Squabbling over the precise origins of the worldwide cultural phenomenon called Rock ’n’ Roll has long been a favorite pastime of academic researchers and lay music lovers alike. Some say Ike Turner and his Kings of Rhythm, who in 1951 released the exuberant automotive ode “Rocket 88,” deserve credit for kicking the movement off in earnest. Others place “Rock Around the Clock” hitmaker Bill Haley, guitar lick maestro Chuck Berry, or the gyrating hips of Elvis Presley at the center of the story.
Ultimately, pinning the genius of Rock ’n’ Roll on a single individual is a fool’s errand: throughout the late 1940s and ’50s, innovators all across the country built on the foundation of African American jazz, swing and R&B, drawing inspiration from forebears and contemporaries alike and contributing distinctly to the nascent canon of classic rock. Figuring out who was the most influential of them all is hopeless, but in terms of charm, style and catchy songwriting, it is safe to say that Big Easy-born piano man Fats Domino was at the top of the class.
Born Antoine Dominique Domino, Jr. in 1928, the Louisiana Creole kid quickly fell in love with the music of his community. Steeped in an atmosphere abuzz with the improvisational spirit of jazz, the exultant dynamism of big-band swing, and the infectious rapid-fire keyboard riffs of boogie-woogie, Domino found himself compelled to get in on the action. It was the last of these styles, colored by the rich Afro-Cuban habanero dance tradition of New Orleans, that “Fats” came to master and make his own.
“A lot of what sets Fats Domino apart stems from his background,” says National Museum of African American History and Culture curator Kevin Strait, “and absorbing the music of New Orleans, and working with the musicians from the city to develop a new sound to American popular music. He really set the trend.” One key aspect of Domino’s style was his incorporation of the habanero’s naturally catchy, easily repeatable tresillo rhythm, which would anchor many of his future radio hits.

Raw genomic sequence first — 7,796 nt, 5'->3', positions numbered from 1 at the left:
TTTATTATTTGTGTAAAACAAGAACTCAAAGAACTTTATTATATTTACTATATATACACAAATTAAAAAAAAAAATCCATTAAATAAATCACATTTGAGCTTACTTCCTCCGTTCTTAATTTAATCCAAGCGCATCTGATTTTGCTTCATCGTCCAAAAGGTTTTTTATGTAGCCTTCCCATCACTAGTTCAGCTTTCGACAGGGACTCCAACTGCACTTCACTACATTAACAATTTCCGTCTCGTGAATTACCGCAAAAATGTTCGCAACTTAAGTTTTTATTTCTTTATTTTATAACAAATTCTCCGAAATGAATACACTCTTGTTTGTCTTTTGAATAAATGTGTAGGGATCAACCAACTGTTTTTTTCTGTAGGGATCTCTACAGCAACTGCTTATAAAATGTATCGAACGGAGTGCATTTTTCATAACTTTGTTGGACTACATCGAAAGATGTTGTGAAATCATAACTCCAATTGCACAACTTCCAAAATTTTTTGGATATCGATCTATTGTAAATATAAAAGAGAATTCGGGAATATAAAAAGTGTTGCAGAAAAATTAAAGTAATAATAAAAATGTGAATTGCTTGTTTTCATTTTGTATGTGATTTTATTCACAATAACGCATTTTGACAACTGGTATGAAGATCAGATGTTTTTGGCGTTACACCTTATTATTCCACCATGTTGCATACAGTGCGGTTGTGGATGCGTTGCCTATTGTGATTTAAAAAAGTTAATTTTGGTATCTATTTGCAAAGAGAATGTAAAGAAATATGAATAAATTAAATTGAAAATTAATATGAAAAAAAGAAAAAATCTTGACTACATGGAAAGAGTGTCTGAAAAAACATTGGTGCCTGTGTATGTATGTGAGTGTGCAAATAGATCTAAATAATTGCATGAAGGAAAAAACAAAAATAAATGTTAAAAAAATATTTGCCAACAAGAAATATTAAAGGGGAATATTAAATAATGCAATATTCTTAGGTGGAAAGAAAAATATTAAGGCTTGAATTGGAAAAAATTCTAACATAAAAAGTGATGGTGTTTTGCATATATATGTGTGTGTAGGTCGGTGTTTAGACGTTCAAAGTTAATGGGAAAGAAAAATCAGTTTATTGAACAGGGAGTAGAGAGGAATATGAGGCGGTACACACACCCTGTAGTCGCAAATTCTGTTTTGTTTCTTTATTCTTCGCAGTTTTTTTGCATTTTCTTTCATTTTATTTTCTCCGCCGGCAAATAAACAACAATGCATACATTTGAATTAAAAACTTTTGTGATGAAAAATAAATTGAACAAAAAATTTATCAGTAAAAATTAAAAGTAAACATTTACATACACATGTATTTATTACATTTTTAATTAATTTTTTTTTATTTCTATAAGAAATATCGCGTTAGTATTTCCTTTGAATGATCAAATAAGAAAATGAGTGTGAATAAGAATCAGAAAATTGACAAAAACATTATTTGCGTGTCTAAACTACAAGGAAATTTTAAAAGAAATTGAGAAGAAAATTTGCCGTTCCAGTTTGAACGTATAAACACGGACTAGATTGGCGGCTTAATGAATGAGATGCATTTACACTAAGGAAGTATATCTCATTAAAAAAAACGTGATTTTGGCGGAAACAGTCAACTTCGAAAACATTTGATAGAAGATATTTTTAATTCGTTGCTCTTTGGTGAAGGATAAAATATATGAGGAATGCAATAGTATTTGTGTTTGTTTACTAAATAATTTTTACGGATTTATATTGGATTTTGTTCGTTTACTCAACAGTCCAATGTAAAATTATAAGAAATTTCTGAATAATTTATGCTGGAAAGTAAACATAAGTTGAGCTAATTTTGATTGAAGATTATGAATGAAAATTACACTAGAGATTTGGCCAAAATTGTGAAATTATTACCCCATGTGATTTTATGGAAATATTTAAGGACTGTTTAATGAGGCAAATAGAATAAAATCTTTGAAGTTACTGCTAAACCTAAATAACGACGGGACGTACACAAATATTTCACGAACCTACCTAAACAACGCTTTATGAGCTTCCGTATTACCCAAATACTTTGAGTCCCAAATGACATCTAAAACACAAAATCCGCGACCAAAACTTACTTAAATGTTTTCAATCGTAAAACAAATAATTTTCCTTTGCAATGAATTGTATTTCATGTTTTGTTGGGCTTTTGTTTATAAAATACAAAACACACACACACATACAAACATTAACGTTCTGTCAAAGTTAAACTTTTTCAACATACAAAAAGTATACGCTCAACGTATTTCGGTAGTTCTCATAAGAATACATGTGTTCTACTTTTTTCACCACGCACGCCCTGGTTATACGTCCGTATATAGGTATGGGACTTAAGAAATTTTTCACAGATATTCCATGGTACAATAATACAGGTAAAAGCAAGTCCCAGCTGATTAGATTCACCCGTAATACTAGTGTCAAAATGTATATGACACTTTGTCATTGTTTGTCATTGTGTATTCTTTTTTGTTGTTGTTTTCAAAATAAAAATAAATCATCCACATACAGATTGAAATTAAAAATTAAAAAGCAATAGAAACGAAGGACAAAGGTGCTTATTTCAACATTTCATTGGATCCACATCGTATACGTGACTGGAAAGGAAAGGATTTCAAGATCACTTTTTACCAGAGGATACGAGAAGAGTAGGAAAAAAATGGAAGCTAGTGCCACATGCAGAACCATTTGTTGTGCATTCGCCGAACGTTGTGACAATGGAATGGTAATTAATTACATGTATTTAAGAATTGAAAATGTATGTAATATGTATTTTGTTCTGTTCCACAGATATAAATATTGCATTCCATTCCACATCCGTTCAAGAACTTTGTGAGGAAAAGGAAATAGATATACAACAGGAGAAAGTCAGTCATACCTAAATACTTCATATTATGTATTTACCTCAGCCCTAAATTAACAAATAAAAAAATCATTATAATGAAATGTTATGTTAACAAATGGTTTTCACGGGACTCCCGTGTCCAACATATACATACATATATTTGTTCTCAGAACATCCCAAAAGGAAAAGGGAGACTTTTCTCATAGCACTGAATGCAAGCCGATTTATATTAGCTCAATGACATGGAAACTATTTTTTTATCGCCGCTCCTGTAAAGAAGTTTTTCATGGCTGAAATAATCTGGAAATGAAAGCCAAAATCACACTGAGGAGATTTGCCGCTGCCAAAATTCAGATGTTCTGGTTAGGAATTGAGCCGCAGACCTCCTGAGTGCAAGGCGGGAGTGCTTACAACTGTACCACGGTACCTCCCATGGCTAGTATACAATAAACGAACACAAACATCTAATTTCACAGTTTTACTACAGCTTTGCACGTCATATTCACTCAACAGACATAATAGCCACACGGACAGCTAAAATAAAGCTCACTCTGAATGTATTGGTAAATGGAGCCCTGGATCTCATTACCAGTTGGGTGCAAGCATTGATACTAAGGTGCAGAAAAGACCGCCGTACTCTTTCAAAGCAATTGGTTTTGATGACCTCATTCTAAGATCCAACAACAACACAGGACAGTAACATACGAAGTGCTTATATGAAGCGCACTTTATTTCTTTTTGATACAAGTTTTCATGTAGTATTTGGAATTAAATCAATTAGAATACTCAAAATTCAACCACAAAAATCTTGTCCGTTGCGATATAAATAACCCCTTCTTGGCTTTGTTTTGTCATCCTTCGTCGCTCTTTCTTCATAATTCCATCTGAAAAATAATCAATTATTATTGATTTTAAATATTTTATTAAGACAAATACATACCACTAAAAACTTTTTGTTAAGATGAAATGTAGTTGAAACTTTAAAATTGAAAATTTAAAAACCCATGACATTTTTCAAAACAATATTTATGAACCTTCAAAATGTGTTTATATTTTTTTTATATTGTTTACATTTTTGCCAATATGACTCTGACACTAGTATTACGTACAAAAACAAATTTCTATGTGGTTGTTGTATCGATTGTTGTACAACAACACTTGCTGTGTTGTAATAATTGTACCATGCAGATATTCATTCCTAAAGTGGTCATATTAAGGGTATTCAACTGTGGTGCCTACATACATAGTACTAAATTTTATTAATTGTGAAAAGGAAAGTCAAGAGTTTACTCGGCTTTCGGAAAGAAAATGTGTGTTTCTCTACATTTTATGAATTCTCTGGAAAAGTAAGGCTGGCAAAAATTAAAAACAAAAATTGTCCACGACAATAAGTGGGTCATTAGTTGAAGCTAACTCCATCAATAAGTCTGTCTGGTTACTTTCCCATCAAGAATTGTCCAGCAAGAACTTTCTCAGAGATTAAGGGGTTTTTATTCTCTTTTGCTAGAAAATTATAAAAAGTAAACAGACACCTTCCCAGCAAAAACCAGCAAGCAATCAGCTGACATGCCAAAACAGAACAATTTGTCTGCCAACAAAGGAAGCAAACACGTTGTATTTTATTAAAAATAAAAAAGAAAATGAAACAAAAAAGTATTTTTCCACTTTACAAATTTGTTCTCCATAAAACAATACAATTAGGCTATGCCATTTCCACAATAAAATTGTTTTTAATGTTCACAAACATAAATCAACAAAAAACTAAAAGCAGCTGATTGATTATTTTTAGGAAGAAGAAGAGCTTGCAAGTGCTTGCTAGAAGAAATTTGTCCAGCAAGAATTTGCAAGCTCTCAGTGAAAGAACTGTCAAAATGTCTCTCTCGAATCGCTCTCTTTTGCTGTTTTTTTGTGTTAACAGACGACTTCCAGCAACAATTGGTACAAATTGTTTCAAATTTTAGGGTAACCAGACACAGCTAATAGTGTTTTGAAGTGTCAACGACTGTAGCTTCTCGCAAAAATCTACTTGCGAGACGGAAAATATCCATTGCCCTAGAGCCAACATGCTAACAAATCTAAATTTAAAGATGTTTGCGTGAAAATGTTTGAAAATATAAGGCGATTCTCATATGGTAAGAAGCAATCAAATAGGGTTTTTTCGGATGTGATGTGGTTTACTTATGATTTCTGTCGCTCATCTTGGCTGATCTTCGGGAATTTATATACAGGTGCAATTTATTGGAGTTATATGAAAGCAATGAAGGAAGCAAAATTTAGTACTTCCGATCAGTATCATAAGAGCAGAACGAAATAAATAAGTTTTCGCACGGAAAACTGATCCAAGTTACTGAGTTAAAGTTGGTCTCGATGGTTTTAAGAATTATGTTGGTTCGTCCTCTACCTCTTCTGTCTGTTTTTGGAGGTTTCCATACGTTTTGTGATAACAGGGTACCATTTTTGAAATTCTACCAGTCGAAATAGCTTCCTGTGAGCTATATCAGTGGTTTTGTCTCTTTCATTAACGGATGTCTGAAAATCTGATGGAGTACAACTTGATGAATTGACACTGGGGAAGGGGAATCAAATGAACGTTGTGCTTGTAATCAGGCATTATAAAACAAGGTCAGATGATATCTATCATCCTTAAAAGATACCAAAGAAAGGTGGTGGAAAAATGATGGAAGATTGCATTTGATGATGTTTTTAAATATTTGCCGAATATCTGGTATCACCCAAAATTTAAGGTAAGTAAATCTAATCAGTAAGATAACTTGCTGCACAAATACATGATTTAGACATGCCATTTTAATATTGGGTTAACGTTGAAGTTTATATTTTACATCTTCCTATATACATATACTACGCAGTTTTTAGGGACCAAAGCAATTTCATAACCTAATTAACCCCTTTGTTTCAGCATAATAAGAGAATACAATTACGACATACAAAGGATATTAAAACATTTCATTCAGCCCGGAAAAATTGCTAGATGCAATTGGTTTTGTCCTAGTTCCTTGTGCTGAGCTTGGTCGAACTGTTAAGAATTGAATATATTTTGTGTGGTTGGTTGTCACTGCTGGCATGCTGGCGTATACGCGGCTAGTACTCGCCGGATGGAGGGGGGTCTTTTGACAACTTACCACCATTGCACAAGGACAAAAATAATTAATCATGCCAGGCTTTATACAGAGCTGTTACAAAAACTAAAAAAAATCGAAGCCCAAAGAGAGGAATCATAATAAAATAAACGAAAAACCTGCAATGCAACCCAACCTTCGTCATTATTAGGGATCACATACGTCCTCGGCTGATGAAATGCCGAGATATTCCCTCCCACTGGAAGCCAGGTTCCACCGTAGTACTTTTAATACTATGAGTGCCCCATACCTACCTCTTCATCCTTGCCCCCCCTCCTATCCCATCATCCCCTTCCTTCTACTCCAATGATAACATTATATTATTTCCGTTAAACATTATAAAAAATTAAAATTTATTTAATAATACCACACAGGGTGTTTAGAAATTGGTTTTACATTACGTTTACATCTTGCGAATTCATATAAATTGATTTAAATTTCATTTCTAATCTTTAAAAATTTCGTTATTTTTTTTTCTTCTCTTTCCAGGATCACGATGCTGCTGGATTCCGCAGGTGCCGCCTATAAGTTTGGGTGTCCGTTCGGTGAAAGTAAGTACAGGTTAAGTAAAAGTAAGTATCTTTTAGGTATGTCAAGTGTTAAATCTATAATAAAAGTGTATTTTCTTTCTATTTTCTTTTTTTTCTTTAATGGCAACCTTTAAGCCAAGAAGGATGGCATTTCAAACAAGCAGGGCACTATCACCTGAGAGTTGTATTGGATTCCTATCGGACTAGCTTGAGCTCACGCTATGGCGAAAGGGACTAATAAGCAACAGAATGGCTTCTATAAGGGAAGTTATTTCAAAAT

From his early teens, Domino was playing local taprooms, and before long, with the aid of music industry visionary Dave Bartholomew, the charismatic young pianist had made the big leagues. Acting on behalf of Imperial Records’ artists and repertoire division, Bartholomew formally recruited Domino in 1949, producing and co-writing with the 21-year-old a single called “The Fat Man,” adapted from Champion Jack Dupree’s dark drug tune “Junker Blues” but completely different in its vibe. Domino lit a fire under Dupree’s measured melody, his dancing fingers etching both unrelenting backbeat and playful incidental tinkling into the minds of all who heard. Even today, one listening can picture the artist seated at his piano bench, bowing and swaying with every note, foot tapping below.
The record skyrocketed up the R&B charts; eventually, upwards of one million copies were sold. Fats Domino had made his nationwide debut.